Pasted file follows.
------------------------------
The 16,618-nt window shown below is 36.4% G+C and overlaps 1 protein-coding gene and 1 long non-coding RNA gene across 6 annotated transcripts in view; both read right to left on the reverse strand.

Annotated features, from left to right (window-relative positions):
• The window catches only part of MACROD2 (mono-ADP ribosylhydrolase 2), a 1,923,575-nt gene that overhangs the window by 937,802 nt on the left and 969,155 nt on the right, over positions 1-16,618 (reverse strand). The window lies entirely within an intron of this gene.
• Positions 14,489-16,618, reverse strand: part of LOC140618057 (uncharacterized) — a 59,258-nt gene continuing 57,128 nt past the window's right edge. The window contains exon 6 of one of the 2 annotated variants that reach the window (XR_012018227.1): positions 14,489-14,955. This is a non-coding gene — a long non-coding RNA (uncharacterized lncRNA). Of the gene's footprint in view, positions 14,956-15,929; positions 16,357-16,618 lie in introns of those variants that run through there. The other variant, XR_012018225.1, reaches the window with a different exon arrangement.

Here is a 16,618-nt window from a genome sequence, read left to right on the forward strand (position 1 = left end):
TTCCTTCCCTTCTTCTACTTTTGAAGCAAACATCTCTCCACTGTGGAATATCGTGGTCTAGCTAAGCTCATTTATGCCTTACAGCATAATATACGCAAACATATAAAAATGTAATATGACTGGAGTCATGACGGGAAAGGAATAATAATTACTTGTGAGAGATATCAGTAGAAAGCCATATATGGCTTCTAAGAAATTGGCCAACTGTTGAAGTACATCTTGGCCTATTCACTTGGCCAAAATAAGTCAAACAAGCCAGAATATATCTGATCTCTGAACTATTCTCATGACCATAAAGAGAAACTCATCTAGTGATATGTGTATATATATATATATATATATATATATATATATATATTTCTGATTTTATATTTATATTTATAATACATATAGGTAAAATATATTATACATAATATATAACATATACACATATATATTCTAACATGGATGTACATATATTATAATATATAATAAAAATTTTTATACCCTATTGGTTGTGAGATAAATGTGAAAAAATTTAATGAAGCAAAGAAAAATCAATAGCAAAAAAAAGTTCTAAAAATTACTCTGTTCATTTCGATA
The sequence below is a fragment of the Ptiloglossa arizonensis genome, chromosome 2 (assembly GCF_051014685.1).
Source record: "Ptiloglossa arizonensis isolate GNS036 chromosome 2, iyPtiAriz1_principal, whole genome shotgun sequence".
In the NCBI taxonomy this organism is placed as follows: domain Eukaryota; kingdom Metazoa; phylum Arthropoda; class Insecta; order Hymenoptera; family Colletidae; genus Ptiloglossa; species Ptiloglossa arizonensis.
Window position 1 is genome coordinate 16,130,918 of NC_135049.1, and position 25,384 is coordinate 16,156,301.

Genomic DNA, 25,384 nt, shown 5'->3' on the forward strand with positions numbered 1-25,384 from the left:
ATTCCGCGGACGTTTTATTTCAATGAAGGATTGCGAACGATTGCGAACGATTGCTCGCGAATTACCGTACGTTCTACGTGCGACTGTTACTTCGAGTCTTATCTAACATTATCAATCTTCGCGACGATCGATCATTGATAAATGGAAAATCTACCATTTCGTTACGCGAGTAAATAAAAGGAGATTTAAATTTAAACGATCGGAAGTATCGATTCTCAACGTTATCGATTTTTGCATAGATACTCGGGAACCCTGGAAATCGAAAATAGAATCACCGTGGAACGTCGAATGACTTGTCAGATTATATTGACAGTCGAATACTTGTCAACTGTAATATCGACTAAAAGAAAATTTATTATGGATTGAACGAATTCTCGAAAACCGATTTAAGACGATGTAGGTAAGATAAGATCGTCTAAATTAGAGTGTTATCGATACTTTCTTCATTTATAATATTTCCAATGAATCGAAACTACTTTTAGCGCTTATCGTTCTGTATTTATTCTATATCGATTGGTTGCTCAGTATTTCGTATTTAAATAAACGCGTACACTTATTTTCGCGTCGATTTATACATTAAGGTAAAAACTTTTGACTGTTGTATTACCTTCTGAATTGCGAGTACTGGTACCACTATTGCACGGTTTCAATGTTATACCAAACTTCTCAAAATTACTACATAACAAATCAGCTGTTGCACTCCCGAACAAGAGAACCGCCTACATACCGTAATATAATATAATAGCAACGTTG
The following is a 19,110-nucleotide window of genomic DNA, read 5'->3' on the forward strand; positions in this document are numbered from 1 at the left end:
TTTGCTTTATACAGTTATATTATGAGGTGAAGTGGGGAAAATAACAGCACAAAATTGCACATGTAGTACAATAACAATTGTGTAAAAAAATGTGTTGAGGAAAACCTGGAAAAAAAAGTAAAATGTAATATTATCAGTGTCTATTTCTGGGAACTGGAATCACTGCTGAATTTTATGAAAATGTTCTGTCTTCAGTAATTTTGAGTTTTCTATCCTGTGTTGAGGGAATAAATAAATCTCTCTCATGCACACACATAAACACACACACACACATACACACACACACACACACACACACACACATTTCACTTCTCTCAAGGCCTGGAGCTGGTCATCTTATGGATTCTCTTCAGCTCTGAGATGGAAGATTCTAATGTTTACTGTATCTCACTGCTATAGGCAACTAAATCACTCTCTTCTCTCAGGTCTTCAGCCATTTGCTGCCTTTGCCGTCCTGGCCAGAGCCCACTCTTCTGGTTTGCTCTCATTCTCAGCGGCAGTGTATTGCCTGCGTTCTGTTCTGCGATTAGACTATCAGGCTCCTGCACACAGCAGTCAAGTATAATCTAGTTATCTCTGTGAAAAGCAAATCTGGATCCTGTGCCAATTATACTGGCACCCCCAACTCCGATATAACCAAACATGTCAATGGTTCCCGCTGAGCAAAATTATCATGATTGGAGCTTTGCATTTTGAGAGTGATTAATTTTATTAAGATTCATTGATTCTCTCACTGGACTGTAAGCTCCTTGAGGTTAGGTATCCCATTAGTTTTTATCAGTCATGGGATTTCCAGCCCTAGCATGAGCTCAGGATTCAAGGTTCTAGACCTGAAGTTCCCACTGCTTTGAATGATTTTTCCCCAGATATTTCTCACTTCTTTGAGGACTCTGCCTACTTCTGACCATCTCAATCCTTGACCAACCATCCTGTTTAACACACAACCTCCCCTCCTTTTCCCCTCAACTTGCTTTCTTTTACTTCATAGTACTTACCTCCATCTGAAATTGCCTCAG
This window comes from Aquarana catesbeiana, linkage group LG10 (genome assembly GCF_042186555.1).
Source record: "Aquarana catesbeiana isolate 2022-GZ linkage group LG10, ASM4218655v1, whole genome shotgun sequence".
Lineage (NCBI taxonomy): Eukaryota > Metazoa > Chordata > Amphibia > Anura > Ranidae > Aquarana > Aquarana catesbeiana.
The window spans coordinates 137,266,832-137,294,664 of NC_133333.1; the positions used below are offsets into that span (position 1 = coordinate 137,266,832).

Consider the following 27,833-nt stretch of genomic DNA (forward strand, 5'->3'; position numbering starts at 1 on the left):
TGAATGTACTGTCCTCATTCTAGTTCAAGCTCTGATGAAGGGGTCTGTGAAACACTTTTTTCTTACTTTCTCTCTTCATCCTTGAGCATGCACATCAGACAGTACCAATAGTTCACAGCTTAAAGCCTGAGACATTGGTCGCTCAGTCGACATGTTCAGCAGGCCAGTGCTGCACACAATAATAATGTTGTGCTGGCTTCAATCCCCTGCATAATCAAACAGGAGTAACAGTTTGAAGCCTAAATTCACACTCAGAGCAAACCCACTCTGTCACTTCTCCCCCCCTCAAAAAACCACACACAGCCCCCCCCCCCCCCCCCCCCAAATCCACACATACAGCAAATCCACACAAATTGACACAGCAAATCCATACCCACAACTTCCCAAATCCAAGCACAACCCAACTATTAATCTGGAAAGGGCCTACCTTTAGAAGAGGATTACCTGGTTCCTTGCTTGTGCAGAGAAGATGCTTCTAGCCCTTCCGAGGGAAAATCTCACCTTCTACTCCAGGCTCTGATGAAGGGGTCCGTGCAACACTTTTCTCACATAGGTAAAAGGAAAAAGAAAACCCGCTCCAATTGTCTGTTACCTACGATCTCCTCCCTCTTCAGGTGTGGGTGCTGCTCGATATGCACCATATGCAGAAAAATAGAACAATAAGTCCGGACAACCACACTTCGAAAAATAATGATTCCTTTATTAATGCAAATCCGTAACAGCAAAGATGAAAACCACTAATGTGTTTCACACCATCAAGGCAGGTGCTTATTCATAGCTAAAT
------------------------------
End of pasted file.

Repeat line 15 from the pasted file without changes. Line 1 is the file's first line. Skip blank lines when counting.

This window comes from Aquarana catesbeiana, linkage group LG10 (genome assembly GCF_042186555.1).